In the first week the hands-free driving law was in place, Worcester police officers stopped about 300 motorists for using their cellphones while behind the wheel. Luckily for the scofflaws, the officers were opting for verbal warnings and not fines.
Separately, state troopers issued 578 warnings to drivers in the first week after the law went into effect on Feb. 23, according to the state police.
After signing the law, Gov. Charlie Baker afforded a grace period for enforcement of monetary penalties through March.
In Worcester, police have been standing at busy intersections, knocking on windows and handing flyers to drivers they see using cell phones. Likewise, Southbridge and Oxford police officers, among others in Central Massachusetts, have been giving verbal warnings.
The new law prohibits drivers from using any electronic device, including mobile telephones, unless the device is used in hands-free mode.
The penalties carry significant bite: a first offense draws a $100 fine; the second offense, a $250 fine, and a mandatory education program on distracted driving. Third and subsequent offenses get a $500 fine, plus insurance surcharge and the mandatory education program.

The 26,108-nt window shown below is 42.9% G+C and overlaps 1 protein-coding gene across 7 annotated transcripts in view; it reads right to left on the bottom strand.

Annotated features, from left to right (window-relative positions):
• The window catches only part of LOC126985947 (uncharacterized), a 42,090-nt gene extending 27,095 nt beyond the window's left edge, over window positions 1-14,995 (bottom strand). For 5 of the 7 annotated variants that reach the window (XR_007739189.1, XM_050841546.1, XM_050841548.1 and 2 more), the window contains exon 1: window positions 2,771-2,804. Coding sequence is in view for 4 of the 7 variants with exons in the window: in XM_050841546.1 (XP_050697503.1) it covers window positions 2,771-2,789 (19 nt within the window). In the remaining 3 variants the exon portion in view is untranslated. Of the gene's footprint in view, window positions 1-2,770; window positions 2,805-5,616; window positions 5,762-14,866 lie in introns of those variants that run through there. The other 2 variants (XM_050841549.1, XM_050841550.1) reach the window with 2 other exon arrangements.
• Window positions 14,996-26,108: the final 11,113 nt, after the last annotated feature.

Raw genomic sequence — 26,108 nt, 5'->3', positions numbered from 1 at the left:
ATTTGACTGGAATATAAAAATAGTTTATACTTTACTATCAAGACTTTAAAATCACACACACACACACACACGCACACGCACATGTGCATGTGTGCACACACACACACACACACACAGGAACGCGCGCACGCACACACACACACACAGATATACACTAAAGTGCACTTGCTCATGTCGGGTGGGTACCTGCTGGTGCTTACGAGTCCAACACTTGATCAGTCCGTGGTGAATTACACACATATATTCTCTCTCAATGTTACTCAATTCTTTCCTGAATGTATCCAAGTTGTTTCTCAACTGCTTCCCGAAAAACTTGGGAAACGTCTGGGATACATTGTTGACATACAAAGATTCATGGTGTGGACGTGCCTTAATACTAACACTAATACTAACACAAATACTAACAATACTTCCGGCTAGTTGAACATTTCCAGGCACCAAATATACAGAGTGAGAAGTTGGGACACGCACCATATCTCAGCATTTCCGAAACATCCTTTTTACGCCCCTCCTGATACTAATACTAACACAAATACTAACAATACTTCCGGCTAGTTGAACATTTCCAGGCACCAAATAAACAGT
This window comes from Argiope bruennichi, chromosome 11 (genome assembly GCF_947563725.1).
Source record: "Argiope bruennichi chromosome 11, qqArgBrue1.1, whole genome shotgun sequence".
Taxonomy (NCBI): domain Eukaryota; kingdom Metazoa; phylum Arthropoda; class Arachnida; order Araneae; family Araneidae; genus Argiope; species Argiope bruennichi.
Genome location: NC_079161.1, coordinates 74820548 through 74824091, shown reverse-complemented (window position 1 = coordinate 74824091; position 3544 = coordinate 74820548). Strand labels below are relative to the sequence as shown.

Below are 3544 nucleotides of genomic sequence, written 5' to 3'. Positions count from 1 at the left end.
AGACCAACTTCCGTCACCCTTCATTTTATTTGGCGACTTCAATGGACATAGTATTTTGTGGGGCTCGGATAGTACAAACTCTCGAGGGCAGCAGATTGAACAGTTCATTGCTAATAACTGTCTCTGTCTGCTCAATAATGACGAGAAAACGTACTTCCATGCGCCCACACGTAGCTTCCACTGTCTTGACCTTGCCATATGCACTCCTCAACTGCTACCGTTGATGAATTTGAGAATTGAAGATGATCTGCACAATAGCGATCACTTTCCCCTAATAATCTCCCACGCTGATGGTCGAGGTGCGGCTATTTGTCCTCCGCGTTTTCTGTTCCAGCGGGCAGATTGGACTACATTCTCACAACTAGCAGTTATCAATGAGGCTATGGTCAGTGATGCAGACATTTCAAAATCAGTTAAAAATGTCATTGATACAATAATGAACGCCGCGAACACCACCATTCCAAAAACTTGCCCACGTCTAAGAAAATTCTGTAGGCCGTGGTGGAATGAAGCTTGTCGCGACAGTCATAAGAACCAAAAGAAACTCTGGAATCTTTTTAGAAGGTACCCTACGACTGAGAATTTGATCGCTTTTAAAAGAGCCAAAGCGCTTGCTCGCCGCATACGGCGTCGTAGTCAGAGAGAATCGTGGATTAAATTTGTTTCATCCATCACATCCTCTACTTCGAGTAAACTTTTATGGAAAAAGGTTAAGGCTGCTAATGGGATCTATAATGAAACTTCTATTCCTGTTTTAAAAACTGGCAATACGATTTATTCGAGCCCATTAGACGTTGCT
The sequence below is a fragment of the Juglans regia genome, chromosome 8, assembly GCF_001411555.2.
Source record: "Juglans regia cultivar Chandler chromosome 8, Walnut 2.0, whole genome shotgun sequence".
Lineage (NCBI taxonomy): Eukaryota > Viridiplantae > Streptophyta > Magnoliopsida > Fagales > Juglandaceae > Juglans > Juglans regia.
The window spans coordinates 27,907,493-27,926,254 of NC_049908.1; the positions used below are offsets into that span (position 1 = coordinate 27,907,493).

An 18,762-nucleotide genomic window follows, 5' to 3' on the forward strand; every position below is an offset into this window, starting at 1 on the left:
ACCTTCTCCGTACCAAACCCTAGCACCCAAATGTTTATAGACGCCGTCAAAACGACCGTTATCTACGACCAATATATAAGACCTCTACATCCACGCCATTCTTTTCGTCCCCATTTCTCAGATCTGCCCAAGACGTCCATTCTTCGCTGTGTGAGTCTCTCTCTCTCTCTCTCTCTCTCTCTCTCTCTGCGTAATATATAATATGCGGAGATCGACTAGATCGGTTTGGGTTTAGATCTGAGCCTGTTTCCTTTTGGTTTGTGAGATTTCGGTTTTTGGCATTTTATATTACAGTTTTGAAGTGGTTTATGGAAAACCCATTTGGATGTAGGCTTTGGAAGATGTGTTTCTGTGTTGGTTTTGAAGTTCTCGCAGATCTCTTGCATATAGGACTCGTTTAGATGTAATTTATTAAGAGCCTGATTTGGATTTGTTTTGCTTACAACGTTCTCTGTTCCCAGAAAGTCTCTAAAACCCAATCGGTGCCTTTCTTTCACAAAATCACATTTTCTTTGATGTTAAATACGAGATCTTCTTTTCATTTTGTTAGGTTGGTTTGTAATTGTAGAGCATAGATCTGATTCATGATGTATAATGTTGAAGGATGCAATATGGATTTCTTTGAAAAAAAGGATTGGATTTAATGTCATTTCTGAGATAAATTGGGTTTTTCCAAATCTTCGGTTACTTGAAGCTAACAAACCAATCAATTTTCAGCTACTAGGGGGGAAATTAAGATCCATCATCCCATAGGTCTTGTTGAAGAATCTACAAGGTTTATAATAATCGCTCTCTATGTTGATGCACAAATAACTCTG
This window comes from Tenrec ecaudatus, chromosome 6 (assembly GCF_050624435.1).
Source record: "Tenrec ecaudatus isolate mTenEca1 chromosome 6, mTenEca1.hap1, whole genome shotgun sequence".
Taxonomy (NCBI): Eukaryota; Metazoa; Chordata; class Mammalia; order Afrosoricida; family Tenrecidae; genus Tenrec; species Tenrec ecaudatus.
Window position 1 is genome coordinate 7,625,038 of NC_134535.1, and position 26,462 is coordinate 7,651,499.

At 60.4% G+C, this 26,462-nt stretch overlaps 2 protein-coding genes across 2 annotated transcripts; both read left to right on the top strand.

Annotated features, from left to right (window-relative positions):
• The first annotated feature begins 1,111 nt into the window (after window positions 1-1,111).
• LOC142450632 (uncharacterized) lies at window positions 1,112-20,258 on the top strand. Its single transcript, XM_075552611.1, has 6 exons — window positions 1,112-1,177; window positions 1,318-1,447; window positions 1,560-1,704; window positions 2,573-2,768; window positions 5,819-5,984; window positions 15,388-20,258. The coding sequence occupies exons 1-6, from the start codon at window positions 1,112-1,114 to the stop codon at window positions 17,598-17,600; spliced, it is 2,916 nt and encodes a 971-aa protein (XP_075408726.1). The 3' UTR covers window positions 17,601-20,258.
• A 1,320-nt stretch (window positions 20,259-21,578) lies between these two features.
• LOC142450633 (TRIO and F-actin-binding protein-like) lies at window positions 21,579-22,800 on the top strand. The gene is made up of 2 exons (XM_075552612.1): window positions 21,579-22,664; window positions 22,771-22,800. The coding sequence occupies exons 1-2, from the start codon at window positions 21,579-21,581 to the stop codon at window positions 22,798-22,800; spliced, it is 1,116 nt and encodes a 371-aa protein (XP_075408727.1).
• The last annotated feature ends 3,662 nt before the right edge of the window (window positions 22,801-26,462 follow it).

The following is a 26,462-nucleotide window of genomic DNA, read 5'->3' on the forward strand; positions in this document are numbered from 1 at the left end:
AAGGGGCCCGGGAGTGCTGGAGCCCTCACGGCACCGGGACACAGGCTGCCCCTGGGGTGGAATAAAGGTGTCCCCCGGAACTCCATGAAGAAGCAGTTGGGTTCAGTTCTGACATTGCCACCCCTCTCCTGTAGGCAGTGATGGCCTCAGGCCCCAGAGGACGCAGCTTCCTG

Moreover, drivers who are under 18 aren’t allowed to use electronic devices at all under the new law, and that includes cellphones.
Worcester police Lt. Tim Walsh, who heads the department's Traffic Division, said officers gave out as many as 300 flyers to violators during the first week of the law.
Officer Thomas C. Duffy was particularly busy, Walsh said, handing out flyers as he stood on West Boylston Street near Steve’s Pizza at the West Boylston line, and during another shift at Belmont Street and Lake Avenue.
“I think it was very beneficial for the public coming into the city and leaving the city, to understand what the law is and how it's going to be enforced," Walsh said, noting that other traffic officers, without a fixed post, stopped cars and handed out flyers as they saw fit.
The law is a big change for the motoring public, Walsh suggested.
"You probably see when you're driving that there are a ton of people on their phones still, at lights, sitting there," Walsh said.
"People have to change their habits, and to change their habits, you have to educate them," he added. "You have to tell them, 'This is how you can't do it anymore.' And then, from there, you do the enforcement side, to reinforce it."
Worcester police Sgt. James Foley stressed that drivers have to leave the road if they want to use their cellphones.
"An example of this occurred just outside the police station here," Foley said. "A woman pulled over to the side of the road, and she was probably off the curb over 2 feet. That's not going to work.
"You are really supposed to leave the roadway," Foley said. "You shouldn't be in a public lane of travel, the side of the roadway, or in a bike lane, breakdown lane, or anything like that. You need to get off the roadway and into a parking lot, a safe space."
Foley noted that officers have begun to notice people using smart watches, perhaps to circumvent the law. But that too, is considered an electronic device and drivers are subject to a fine, he said.